Hanna Mikkola is a member of the ISEH board of directors. She is a professor at UCLA in the Department of Molecular Cell and Developmental Biology. Dr. Mikkola has been a member of ISEH for 10 years and has in the past she has held positions within the Nominations committee, Finance committee, and Scientific Planning Committee. Her area of expertise is in developmental hematopoiesis, HSC transcriptional, and niche regulation.
How did you find your way to the hematology and stem cells scientific field?
Growing up is was afraid of (and simultaneously fascinated about) leukemia. I went to med school to become a hematologist, but found that the current treatment strategies and our knowledge of the disease was insufficient to provide proper care for the patients. I called in to the hematology lab in University of Helsinki and told them I wanted to cure leukemia. They offered a position to study inherited blood coagulation disorders, which I accepted, and that became my PhD project. However, during my post-doctoral training, I was eager to move closer to the “cure for leukemia” and started to study hematopoietic stem cells.
What is the most exciting study or project happening at your lab/facility?
Our goal is to understand how to make a self-renewing human hematopoietic stem cell. We have worked hard to identify the sites where HSCs are made, markers to isolate them, culture protocols to maintain their unique properties, and to identify key regulatory mechanisms that govern the identity and function of human HSCs. We finally have clues to the underlying molecular defects that prevent the self-renewal of candidate HSCs that were generated in vitro or expanded in culture. We hope that harnessing these powerful regulators to enable human HSC self-renewal in culture will help provide new sources of HSCs for transplantation.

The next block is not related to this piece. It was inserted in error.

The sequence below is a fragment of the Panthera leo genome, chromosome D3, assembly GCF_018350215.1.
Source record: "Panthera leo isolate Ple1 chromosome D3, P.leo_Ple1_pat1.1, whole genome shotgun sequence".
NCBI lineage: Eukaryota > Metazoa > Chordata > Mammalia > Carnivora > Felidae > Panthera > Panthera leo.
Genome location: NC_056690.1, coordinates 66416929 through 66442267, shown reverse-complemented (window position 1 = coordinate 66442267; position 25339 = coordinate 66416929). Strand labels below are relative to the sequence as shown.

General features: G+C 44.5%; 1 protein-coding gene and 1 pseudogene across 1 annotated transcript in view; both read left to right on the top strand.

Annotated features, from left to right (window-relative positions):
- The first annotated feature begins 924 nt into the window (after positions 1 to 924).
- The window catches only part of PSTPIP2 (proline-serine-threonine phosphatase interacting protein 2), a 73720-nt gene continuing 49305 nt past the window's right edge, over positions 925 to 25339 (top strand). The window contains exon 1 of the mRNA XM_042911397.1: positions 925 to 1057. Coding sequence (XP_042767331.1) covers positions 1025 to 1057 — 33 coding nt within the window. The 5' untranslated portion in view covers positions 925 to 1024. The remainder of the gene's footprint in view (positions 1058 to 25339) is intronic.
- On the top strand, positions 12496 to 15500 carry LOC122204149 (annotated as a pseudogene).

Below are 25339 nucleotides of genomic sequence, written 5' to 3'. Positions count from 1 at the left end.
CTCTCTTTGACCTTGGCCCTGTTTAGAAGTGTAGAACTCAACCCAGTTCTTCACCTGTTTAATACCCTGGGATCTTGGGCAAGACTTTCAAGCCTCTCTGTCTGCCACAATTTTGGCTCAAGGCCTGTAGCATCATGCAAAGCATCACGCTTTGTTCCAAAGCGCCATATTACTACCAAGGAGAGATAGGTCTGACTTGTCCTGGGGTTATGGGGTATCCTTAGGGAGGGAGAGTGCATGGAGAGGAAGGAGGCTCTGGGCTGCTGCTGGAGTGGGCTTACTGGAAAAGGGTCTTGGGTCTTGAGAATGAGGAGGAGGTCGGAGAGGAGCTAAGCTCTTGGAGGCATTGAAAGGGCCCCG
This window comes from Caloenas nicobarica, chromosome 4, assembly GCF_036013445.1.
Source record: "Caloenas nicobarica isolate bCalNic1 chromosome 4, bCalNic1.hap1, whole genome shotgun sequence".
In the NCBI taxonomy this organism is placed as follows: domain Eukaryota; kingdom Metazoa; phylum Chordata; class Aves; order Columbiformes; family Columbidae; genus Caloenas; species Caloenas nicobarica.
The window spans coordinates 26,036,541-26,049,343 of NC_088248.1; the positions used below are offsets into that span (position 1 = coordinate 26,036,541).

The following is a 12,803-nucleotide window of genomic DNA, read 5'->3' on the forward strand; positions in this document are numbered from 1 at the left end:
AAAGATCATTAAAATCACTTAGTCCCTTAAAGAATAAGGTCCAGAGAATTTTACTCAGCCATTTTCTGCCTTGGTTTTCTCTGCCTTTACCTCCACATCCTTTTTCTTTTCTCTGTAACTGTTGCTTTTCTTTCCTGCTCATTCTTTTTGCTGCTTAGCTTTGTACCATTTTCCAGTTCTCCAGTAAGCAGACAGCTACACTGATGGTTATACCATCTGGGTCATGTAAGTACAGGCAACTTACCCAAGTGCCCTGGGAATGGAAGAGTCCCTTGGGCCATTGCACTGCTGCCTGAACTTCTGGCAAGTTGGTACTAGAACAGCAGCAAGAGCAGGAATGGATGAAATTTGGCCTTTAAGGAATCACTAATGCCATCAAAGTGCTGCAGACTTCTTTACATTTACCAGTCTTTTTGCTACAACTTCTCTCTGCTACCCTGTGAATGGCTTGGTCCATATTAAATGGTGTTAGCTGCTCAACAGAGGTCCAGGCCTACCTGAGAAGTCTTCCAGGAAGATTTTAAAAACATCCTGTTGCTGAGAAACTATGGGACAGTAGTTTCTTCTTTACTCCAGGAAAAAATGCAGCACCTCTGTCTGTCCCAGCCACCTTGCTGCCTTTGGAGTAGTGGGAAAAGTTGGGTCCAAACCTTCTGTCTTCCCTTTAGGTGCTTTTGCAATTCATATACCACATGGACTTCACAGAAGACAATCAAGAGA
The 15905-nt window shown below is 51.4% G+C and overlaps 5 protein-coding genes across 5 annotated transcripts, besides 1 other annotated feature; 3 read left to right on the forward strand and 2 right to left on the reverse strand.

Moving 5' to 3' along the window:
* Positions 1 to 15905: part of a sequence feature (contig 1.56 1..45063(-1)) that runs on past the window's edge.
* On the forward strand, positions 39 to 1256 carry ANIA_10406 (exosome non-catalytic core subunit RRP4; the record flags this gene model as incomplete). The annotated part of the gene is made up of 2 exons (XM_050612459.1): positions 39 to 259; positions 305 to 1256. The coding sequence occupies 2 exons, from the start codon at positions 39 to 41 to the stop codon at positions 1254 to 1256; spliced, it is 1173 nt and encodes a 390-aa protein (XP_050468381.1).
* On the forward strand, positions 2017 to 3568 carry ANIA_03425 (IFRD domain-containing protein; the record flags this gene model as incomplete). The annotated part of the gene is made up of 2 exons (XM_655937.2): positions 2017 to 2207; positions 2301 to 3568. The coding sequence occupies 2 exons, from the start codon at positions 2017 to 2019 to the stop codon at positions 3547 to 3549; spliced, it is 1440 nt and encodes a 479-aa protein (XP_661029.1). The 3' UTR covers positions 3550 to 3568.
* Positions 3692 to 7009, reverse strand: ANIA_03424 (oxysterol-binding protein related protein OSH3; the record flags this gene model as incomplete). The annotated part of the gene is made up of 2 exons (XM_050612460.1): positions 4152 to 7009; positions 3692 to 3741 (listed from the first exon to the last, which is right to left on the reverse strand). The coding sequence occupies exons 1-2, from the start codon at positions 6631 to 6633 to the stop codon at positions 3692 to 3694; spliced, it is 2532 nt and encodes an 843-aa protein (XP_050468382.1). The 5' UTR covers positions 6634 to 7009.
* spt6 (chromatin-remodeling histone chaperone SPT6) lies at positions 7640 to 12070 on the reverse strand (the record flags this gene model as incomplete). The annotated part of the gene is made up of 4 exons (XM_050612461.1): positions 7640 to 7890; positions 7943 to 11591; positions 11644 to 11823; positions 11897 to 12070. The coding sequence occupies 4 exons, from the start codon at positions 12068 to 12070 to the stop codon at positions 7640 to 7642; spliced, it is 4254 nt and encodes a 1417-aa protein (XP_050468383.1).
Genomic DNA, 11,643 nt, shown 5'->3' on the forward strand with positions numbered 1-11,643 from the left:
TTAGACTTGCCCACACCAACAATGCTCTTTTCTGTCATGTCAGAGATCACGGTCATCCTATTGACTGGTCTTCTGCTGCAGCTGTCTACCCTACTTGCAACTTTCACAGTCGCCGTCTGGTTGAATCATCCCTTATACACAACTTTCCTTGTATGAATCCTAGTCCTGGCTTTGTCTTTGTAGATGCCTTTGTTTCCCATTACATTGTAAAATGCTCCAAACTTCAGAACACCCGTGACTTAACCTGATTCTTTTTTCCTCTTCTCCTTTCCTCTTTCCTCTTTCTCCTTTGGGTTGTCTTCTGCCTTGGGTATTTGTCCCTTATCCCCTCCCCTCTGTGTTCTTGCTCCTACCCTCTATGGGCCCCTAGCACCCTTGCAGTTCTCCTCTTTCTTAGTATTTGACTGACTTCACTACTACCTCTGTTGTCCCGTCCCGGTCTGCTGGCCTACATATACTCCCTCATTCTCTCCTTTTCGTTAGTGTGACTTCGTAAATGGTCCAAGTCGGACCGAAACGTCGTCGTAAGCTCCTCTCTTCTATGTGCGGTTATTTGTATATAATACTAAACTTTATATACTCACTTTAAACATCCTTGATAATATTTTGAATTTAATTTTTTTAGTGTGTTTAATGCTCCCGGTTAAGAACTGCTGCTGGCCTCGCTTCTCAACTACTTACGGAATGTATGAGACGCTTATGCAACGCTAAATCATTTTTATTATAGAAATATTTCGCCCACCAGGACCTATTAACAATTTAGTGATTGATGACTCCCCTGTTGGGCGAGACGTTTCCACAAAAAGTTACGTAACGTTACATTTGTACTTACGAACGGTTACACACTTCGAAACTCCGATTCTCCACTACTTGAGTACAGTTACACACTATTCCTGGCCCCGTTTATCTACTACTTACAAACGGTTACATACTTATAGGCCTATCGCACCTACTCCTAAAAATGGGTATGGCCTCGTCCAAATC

What advice do you have for new investigators entering this scientific field?
Go after your passion, and do not worry too much in advance about potential failures. The successful scientists are not those for who everything was easy (they don't exist) but those who did not care about rejections and failed grant applications, who kept trying again and never stopped believing in their dreams.
What do you find most valuable about ISEH?
ISEH is a true community for those interested in hematopoiesis and stem cells. I value especially their dedication to promote young scientists, for example by having a prestigious plenary session for trainee presentations, and for providing many other opportunities for networking with peers and leaders in the field. I find that the ISEH annual meeting is perhaps the most valuable meeting where to send my trainees.
Why do you attend the ISEH Annual Scientific Meeting?
I have attended the ISEH meeting every year since I started my own lab in 2005. It is the highlight of the year to meet colleagues and hear about the new trends in the field. Especially for those interested in developmental hematopoiesis, ISEH provides much more than other hematopoiesis/stem cell conferences.
What is your favorite ISEH Annual Scientific Meeting memory?
In 2013, I was awarded the McCulloch and Till award, and the award lecture was the last item in the meeting program. I was so nervous that everyone would have headed home already and I would be speaking for an empty audience. It was so wonderful to see a full lecture hall, and so many friends and colleagues who came to congratulate and tell me that they stayed until the end specifically to listen to my lecture. I was so grateful for the incredible support from ISEH community.
What are your hobbies?
Riding Dressage, I have four horses and they take most of my free time (and money).
What are your favorite books?
Little Prince by Antoine de Saint-Exupery, The Alchemist by Paulo Coelho
If you could meet one person (dead or alive) who would it be and why?
This is a big question that would require some thought. However, my first instinct was to say Tina Turner. She is a true power woman with incredible talent and stamina!